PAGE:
Federal Court Allows FCC to Deregulate the Internet
Article from Reason by Peter Suderman.
Today, by a 2-1 vote, the United States Court of Appeals for the District of Columbia Circuit sided largely with the FCC, upholding the primary regulatory rollback as a valid exercise of its authority. In the nearly 200 page opinion, which is heavy on technical detail, the court wrote that while the challengers raised “numerous objections” aiming to show that the FCC’s reclassification is “unreasonable,” the judges found them “unconvincing.”
The court raised several smaller issues related to public safety and “the regulation of pole attachments,” and allowed for the possibility that states might implement their own net neutrality regulations. California has already enacted such a law, but had suspended enforcement pending the outcome of this case. And the court cautioned that its judgment was not an endorsement of the policy decision on the merits, but a judgment about its legality.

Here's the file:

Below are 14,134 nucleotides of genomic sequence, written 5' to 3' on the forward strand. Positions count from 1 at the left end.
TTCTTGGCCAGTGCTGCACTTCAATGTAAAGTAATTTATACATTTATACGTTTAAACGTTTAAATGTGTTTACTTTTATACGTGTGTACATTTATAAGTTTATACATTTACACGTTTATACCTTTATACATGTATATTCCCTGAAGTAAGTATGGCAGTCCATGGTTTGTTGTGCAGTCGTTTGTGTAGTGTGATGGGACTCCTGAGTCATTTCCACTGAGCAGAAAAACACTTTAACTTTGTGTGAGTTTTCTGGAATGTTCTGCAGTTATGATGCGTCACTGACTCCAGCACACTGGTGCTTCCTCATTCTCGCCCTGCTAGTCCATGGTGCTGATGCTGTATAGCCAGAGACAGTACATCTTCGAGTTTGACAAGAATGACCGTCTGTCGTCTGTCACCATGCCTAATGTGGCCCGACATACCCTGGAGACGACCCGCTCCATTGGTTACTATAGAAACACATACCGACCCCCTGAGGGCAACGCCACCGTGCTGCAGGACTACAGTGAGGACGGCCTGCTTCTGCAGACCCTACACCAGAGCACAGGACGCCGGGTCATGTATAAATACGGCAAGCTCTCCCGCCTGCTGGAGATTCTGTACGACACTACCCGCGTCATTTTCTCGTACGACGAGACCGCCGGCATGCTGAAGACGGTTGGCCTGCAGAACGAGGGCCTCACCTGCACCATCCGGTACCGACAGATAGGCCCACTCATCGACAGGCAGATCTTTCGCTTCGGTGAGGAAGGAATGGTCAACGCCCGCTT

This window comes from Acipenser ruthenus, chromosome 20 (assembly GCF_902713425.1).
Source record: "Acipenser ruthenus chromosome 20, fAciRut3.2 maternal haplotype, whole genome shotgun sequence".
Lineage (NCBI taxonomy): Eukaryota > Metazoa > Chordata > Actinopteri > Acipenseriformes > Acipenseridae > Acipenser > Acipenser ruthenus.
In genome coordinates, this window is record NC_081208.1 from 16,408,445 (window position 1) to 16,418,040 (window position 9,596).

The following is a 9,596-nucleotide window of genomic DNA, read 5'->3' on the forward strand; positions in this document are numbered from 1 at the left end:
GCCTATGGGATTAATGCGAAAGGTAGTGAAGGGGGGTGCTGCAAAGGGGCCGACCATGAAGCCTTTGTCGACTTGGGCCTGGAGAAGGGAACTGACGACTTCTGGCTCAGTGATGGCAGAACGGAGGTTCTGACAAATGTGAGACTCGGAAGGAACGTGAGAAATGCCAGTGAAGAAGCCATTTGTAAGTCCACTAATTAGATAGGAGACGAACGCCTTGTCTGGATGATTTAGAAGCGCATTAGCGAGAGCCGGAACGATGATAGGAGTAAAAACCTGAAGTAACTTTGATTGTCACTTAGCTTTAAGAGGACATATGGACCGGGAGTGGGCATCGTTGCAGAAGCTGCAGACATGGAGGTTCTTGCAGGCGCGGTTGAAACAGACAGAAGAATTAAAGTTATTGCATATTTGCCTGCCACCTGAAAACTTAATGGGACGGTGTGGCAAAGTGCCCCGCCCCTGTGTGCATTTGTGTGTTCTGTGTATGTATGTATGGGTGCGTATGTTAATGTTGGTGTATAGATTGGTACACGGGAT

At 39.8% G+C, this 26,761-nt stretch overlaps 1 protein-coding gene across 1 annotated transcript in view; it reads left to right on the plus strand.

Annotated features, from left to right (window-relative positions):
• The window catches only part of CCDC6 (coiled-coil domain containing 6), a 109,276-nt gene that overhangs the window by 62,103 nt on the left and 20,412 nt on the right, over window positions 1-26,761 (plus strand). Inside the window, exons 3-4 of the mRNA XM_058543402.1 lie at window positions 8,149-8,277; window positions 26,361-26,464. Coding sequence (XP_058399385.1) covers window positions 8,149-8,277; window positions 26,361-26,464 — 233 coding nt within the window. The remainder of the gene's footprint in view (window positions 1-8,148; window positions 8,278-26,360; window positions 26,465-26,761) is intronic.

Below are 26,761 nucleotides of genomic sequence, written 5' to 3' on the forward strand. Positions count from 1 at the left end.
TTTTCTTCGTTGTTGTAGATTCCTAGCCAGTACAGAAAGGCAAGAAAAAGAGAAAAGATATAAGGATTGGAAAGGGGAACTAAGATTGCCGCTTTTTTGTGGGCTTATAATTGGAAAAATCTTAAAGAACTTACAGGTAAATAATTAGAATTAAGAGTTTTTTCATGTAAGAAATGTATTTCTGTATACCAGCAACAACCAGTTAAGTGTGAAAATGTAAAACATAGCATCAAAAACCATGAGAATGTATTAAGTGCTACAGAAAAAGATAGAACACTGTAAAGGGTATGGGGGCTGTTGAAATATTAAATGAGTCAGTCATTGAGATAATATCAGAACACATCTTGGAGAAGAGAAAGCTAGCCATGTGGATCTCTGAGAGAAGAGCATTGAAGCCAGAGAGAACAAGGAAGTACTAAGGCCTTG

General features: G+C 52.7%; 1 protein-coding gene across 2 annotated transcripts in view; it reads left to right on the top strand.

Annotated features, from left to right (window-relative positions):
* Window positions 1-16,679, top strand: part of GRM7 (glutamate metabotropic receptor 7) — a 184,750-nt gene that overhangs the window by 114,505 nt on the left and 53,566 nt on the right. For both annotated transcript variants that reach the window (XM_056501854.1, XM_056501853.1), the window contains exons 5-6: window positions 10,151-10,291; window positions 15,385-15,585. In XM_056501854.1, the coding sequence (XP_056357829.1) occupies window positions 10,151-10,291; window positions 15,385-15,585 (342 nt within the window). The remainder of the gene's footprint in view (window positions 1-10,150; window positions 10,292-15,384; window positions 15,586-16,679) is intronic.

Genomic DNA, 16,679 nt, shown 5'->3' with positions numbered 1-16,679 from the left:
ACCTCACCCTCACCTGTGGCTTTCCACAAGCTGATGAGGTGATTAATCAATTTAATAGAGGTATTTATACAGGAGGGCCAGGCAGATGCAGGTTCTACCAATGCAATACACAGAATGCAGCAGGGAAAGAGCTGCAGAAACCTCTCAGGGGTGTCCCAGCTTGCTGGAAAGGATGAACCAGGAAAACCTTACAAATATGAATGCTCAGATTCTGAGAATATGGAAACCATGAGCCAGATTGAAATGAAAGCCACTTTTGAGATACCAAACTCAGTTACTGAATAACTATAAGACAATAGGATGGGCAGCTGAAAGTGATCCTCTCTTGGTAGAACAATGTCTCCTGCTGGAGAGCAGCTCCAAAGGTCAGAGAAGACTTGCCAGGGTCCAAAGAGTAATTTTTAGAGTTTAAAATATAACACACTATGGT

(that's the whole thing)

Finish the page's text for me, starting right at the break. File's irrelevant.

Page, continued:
The evidence for the Trump FCC’s decision to roll back the Obama administration’s regulatory expansion, however, is in the state of the internet itself: Broadband speeds are up, and the United States leads the world in overall data traffic. The internet, while imperfect, has not become the sluggish, apocalyptic, dysfunctional mess that net neutrality backers warned.
And while it is true that large tech companies have, in some cases, suppressed the expression of certain political ideas on their online platforms, that suppression—which is not, strictly speaking, censorship in the First Amendment sense, and is legal—has tended to come from social media companies who supported some form of net neutrality.
Read the entire article at Reason.